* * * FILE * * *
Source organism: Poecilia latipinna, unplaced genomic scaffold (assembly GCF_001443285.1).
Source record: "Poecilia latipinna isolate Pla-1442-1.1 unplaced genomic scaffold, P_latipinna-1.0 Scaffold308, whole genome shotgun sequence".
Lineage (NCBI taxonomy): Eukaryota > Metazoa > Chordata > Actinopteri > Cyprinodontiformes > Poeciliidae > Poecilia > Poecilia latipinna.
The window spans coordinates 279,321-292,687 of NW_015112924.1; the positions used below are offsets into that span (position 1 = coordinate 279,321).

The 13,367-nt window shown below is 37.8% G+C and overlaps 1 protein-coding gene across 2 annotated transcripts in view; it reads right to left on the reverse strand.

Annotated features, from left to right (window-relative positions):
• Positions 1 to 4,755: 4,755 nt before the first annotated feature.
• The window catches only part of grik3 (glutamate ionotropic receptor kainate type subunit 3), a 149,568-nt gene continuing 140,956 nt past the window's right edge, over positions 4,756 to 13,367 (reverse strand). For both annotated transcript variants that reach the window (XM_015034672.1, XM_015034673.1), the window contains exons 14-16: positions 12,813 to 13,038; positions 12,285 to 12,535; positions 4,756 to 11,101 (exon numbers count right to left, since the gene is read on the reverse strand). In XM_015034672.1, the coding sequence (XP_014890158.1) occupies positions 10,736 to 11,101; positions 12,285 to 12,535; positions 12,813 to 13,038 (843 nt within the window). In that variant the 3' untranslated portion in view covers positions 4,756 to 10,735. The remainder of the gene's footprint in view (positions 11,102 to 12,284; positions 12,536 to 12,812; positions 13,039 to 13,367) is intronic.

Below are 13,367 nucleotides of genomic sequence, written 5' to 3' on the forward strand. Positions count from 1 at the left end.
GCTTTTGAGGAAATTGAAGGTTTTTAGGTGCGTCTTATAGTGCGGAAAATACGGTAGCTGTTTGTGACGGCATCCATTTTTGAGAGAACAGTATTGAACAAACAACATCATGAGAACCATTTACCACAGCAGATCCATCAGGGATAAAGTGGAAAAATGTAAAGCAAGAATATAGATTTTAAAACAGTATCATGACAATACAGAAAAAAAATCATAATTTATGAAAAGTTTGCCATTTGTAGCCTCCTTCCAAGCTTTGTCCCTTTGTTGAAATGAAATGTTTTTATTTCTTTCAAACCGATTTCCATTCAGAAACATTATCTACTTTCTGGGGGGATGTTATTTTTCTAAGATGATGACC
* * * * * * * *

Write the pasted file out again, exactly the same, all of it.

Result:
Source organism: Poecilia latipinna, unplaced genomic scaffold (assembly GCF_001443285.1).
Source record: "Poecilia latipinna isolate Pla-1442-1.1 unplaced genomic scaffold, P_latipinna-1.0 Scaffold308, whole genome shotgun sequence".
Lineage (NCBI taxonomy): Eukaryota > Metazoa > Chordata > Actinopteri > Cyprinodontiformes > Poeciliidae > Poecilia > Poecilia latipinna.
The window spans coordinates 279,321-292,687 of NW_015112924.1; the positions used below are offsets into that span (position 1 = coordinate 279,321).

The 13,367-nt window shown below is 37.8% G+C and overlaps 1 protein-coding gene across 2 annotated transcripts in view; it reads right to left on the reverse strand.

Annotated features, from left to right (window-relative positions):
• Positions 1 to 4,755: 4,755 nt before the first annotated feature.
• The window catches only part of grik3 (glutamate ionotropic receptor kainate type subunit 3), a 149,568-nt gene continuing 140,956 nt past the window's right edge, over positions 4,756 to 13,367 (reverse strand). For both annotated transcript variants that reach the window (XM_015034672.1, XM_015034673.1), the window contains exons 14-16: positions 12,813 to 13,038; positions 12,285 to 12,535; positions 4,756 to 11,101 (exon numbers count right to left, since the gene is read on the reverse strand). In XM_015034672.1, the coding sequence (XP_014890158.1) occupies positions 10,736 to 11,101; positions 12,285 to 12,535; positions 12,813 to 13,038 (843 nt within the window). In that variant the 3' untranslated portion in view covers positions 4,756 to 10,735. The remainder of the gene's footprint in view (positions 11,102 to 12,284; positions 12,536 to 12,812; positions 13,039 to 13,367) is intronic.

Below are 13,367 nucleotides of genomic sequence, written 5' to 3' on the forward strand. Positions count from 1 at the left end.
GCTTTTGAGGAAATTGAAGGTTTTTAGGTGCGTCTTATAGTGCGGAAAATACGGTAGCTGTTTGTGACGGCATCCATTTTTGAGAGAACAGTATTGAACAAACAACATCATGAGAACCATTTACCACAGCAGATCCATCAGGGATAAAGTGGAAAAATGTAAAGCAAGAATATAGATTTTAAAACAGTATCATGACAATACAGAAAAAAAATCATAATTTATGAAAAGTTTGCCATTTGTAGCCTCCTTCCAAGCTTTGTCCCTTTGTTGAAATGAAATGTTTTTATTTCTTTCAAACCGATTTCCATTCAGAAACATTATCTACTTTCTGGGGGGATGTTATTTTTCTAAGATGATGACC